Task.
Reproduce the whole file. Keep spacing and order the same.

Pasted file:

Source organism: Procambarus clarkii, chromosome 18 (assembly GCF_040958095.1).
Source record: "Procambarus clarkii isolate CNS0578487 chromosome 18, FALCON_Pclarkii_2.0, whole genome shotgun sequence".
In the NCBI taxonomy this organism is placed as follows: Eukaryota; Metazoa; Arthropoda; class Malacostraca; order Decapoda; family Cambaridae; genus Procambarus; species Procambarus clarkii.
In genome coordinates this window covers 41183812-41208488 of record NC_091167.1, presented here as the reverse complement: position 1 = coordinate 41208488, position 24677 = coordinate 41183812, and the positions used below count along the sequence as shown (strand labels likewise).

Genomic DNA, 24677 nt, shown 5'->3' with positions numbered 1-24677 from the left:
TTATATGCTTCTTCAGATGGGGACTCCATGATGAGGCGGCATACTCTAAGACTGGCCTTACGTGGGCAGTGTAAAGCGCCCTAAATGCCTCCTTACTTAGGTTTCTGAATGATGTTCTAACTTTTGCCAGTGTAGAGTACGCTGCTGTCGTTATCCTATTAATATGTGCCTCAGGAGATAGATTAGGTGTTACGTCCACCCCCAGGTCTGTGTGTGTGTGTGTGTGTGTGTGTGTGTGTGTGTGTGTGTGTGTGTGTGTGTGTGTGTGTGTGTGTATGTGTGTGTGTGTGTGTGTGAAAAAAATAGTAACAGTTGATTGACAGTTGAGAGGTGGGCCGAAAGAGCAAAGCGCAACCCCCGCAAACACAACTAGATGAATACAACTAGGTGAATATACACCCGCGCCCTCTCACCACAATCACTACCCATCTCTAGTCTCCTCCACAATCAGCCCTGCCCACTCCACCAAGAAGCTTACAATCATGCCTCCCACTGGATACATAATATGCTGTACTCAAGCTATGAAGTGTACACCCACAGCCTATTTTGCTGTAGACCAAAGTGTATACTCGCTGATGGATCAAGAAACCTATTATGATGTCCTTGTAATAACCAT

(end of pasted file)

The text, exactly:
Source organism: Procambarus clarkii, chromosome 18 (assembly GCF_040958095.1).
Source record: "Procambarus clarkii isolate CNS0578487 chromosome 18, FALCON_Pclarkii_2.0, whole genome shotgun sequence".
In the NCBI taxonomy this organism is placed as follows: Eukaryota; Metazoa; Arthropoda; class Malacostraca; order Decapoda; family Cambaridae; genus Procambarus; species Procambarus clarkii.
In genome coordinates this window covers 41183812-41208488 of record NC_091167.1, presented here as the reverse complement: position 1 = coordinate 41208488, position 24677 = coordinate 41183812, and the positions used below count along the sequence as shown (strand labels likewise).

Genomic DNA, 24677 nt, shown 5'->3' with positions numbered 1-24677 from the left:
TTATATGCTTCTTCAGATGGGGACTCCATGATGAGGCGGCATACTCTAAGACTGGCCTTACGTGGGCAGTGTAAAGCGCCCTAAATGCCTCCTTACTTAGGTTTCTGAATGATGTTCTAACTTTTGCCAGTGTAGAGTACGCTGCTGTCGTTATCCTATTAATATGTGCCTCAGGAGATAGATTAGGTGTTACGTCCACCCCCAGGTCTGTGTGTGTGTGTGTGTGTGTGTGTGTGTGTGTGTGTGTGTGTGTGTGTGTGTGTGTGTGTGTGTGTATGTGTGTGTGTGTGTGTGTGAAAAAAATAGTAACAGTTGATTGACAGTTGAGAGGTGGGCCGAAAGAGCAAAGCGCAACCCCCGCAAACACAACTAGATGAATACAACTAGGTGAATATACACCCGCGCCCTCTCACCACAATCACTACCCATCTCTAGTCTCCTCCACAATCAGCCCTGCCCACTCCACCAAGAAGCTTACAATCATGCCTCCCACTGGATACATAATATGCTGTACTCAAGCTATGAAGTGTACACCCACAGCCTATTTTGCTGTAGACCAAAGTGTATACTCGCTGATGGATCAAGAAACCTATTATGATGTCCTTGTAATAACCAT